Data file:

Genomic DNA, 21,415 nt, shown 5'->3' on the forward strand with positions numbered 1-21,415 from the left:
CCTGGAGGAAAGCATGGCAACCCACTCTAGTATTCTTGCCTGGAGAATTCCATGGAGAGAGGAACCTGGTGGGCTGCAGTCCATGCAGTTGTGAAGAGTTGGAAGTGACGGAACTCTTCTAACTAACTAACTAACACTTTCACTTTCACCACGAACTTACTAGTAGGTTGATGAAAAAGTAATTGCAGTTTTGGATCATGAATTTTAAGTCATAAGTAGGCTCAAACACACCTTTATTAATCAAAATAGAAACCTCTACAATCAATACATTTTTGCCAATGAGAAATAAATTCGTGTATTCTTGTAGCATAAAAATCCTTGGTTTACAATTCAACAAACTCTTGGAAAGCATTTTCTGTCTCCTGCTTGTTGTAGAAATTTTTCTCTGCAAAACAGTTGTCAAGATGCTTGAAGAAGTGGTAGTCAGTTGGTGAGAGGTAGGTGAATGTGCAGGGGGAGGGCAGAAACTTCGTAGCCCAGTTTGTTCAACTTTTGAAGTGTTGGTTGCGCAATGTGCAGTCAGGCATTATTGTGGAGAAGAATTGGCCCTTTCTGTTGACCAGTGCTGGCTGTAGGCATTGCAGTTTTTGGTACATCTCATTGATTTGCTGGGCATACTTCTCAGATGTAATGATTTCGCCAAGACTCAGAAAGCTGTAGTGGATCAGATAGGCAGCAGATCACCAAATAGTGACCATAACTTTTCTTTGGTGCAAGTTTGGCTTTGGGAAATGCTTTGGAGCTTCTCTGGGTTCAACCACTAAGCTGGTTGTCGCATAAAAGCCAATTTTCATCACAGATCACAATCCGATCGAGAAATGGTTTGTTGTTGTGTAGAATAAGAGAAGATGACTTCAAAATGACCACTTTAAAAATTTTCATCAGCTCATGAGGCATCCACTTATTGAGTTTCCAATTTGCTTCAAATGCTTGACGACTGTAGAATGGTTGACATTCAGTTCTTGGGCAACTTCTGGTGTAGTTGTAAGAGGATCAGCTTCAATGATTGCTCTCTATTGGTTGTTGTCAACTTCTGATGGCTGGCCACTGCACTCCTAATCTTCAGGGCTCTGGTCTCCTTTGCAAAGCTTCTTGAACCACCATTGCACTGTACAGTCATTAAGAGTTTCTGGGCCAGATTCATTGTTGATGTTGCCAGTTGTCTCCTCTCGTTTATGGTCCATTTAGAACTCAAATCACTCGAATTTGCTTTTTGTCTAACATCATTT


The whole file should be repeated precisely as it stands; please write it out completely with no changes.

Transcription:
Genomic DNA, 21,415 nt, shown 5'->3' on the forward strand with positions numbered 1-21,415 from the left:
CCTGGAGGAAAGCATGGCAACCCACTCTAGTATTCTTGCCTGGAGAATTCCATGGAGAGAGGAACCTGGTGGGCTGCAGTCCATGCAGTTGTGAAGAGTTGGAAGTGACGGAACTCTTCTAACTAACTAACTAACACTTTCACTTTCACCACGAACTTACTAGTAGGTTGATGAAAAAGTAATTGCAGTTTTGGATCATGAATTTTAAGTCATAAGTAGGCTCAAACACACCTTTATTAATCAAAATAGAAACCTCTACAATCAATACATTTTTGCCAATGAGAAATAAATTCGTGTATTCTTGTAGCATAAAAATCCTTGGTTTACAATTCAACAAACTCTTGGAAAGCATTTTCTGTCTCCTGCTTGTTGTAGAAATTTTTCTCTGCAAAACAGTTGTCAAGATGCTTGAAGAAGTGGTAGTCAGTTGGTGAGAGGTAGGTGAATGTGCAGGGGGAGGGCAGAAACTTCGTAGCCCAGTTTGTTCAACTTTTGAAGTGTTGGTTGCGCAATGTGCAGTCAGGCATTATTGTGGAGAAGAATTGGCCCTTTCTGTTGACCAGTGCTGGCTGTAGGCATTGCAGTTTTTGGTACATCTCATTGATTTGCTGGGCATACTTCTCAGATGTAATGATTTCGCCAAGACTCAGAAAGCTGTAGTGGATCAGATAGGCAGCAGATCACCAAATAGTGACCATAACTTTTCTTTGGTGCAAGTTTGGCTTTGGGAAATGCTTTGGAGCTTCTCTGGGTTCAACCACTAAGCTGGTTGTCGCATAAAAGCCAATTTTCATCACAGATCACAATCCGATCGAGAAATGGTTTGTTGTTGTGTAGAATAAGAGAAGATGACTTCAAAATGACCACTTTAAAAATTTTCATCAGCTCATGAGGCATCCACTTATTGAGTTTCCAATTTGCTTCAAATGCTTGACGACTGTAGAATGGTTGACATTCAGTTCTTGGGCAACTTCTGGTGTAGTTGTAAGAGGATCAGCTTCAATGATTGCTCTCTATTGGTTGTTGTCAACTTCTGATGGCTGGCCACTGCACTCCTAATCTTCAGGGCTCTGGTCTCCTTTGCAAAGCTTCTTGAACCACCATTGCACTGTACAGTCATTAAGAGTTTCTGGGCCAGATTCATTGTTGATGTTGCCAGTTGTCTCCTCTCGTTTATGGTCCATTTAGAACTCAAATCACTCGAATTTGCTTTTTGTCTAACATCATTT